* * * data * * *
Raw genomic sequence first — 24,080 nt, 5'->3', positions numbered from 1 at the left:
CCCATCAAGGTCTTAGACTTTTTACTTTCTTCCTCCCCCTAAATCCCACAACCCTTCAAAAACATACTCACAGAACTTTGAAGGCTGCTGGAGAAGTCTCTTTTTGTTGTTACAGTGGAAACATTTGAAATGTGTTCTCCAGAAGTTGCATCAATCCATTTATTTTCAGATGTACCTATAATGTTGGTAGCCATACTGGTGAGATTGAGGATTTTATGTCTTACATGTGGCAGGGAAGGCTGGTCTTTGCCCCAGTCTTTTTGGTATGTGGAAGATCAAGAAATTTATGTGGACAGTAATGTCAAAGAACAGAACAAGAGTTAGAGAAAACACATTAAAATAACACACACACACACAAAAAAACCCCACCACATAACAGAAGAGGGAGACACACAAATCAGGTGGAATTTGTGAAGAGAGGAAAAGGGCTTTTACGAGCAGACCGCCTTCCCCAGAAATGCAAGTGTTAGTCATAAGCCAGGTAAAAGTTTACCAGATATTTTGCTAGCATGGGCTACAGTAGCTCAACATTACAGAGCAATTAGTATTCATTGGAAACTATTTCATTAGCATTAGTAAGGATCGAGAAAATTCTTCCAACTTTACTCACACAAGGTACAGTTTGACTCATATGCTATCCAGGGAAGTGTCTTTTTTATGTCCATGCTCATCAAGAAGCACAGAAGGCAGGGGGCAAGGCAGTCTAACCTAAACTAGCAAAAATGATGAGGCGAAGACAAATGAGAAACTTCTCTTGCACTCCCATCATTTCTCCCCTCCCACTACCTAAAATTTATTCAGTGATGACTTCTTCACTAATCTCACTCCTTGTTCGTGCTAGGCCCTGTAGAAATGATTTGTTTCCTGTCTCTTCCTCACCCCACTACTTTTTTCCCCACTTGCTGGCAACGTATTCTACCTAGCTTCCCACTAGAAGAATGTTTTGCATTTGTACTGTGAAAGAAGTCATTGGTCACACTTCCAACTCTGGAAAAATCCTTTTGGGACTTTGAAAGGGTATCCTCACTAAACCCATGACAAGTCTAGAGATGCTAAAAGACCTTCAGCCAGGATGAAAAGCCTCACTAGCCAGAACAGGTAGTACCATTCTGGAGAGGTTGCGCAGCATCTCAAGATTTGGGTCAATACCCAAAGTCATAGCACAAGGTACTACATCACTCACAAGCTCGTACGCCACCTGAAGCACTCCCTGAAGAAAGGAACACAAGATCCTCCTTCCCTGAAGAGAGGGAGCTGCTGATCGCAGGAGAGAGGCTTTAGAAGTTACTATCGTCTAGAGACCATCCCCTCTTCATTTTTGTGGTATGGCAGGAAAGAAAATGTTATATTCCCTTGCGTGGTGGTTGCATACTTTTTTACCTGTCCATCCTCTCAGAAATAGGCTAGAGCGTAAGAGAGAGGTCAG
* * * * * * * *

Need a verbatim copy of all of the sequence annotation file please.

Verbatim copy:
Raw genomic sequence first — 24,080 nt, 5'->3', positions numbered from 1 at the left:
CCCATCAAGGTCTTAGACTTTTTACTTTCTTCCTCCCCCTAAATCCCACAACCCTTCAAAAACATACTCACAGAACTTTGAAGGCTGCTGGAGAAGTCTCTTTTTGTTGTTACAGTGGAAACATTTGAAATGTGTTCTCCAGAAGTTGCATCAATCCATTTATTTTCAGATGTACCTATAATGTTGGTAGCCATACTGGTGAGATTGAGGATTTTATGTCTTACATGTGGCAGGGAAGGCTGGTCTTTGCCCCAGTCTTTTTGGTATGTGGAAGATCAAGAAATTTATGTGGACAGTAATGTCAAAGAACAGAACAAGAGTTAGAGAAAACACATTAAAATAACACACACACACACAAAAAAACCCCACCACATAACAGAAGAGGGAGACACACAAATCAGGTGGAATTTGTGAAGAGAGGAAAAGGGCTTTTACGAGCAGACCGCCTTCCCCAGAAATGCAAGTGTTAGTCATAAGCCAGGTAAAAGTTTACCAGATATTTTGCTAGCATGGGCTACAGTAGCTCAACATTACAGAGCAATTAGTATTCATTGGAAACTATTTCATTAGCATTAGTAAGGATCGAGAAAATTCTTCCAACTTTACTCACACAAGGTACAGTTTGACTCATATGCTATCCAGGGAAGTGTCTTTTTTATGTCCATGCTCATCAAGAAGCACAGAAGGCAGGGGGCAAGGCAGTCTAACCTAAACTAGCAAAAATGATGAGGCGAAGACAAATGAGAAACTTCTCTTGCACTCCCATCATTTCTCCCCTCCCACTACCTAAAATTTATTCAGTGATGACTTCTTCACTAATCTCACTCCTTGTTCGTGCTAGGCCCTGTAGAAATGATTTGTTTCCTGTCTCTTCCTCACCCCACTACTTTTTTCCCCACTTGCTGGCAACGTATTCTACCTAGCTTCCCACTAGAAGAATGTTTTGCATTTGTACTGTGAAAGAAGTCATTGGTCACACTTCCAACTCTGGAAAAATCCTTTTGGGACTTTGAAAGGGTATCCTCACTAAACCCATGACAAGTCTAGAGATGCTAAAAGACCTTCAGCCAGGATGAAAAGCCTCACTAGCCAGAACAGGTAGTACCATTCTGGAGAGGTTGCGCAGCATCTCAAGATTTGGGTCAATACCCAAAGTCATAGCACAAGGTACTACATCACTCACAAGCTCGTACGCCACCTGAAGCACTCCCTGAAGAAAGGAACACAAGATCCTCCTTCCCTGAAGAGAGGGAGCTGCTGATCGCAGGAGAGAGGCTTTAGAAGTTACTATCGTCTAGAGACCATCCCCTCTTCATTTTTGTGGTATGGCAGGAAAGAAAATGTTATATTCCCTTGCGTGGTGGTTGCATACTTTTTTACCTGTCCATCCTCTCAGAAATAGGCTAGAGCGTAAGAGAGAGGTCAG